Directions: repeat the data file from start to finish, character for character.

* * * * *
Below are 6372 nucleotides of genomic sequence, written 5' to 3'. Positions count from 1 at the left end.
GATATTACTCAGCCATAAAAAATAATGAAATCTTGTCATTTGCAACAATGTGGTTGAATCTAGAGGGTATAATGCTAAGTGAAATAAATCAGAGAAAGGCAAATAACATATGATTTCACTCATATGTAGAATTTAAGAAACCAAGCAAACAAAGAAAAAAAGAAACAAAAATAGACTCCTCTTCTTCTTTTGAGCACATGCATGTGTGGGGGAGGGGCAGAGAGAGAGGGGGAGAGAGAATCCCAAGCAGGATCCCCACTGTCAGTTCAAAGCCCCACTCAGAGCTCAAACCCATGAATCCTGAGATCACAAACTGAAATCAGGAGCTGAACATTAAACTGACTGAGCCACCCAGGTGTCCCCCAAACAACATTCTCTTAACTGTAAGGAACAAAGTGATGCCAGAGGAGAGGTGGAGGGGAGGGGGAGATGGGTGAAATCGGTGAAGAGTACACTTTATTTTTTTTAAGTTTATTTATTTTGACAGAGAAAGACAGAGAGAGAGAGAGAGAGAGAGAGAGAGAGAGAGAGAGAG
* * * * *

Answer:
Below are 6372 nucleotides of genomic sequence, written 5' to 3'. Positions count from 1 at the left end.
GATATTACTCAGCCATAAAAAATAATGAAATCTTGTCATTTGCAACAATGTGGTTGAATCTAGAGGGTATAATGCTAAGTGAAATAAATCAGAGAAAGGCAAATAACATATGATTTCACTCATATGTAGAATTTAAGAAACCAAGCAAACAAAGAAAAAAAGAAACAAAAATAGACTCCTCTTCTTCTTTTGAGCACATGCATGTGTGGGGGAGGGGCAGAGAGAGAGGGGGAGAGAGAATCCCAAGCAGGATCCCCACTGTCAGTTCAAAGCCCCACTCAGAGCTCAAACCCATGAATCCTGAGATCACAAACTGAAATCAGGAGCTGAACATTAAACTGACTGAGCCACCCAGGTGTCCCCCAAACAACATTCTCTTAACTGTAAGGAACAAAGTGATGCCAGAGGAGAGGTGGAGGGGAGGGGGAGATGGGTGAAATCGGTGAAGAGTACACTTTATTTTTTTTAAGTTTATTTATTTTGACAGAGAAAGACAGAGAGAGAGAGAGAGAGAGAGAGAGAGAGAGAGAGAGAG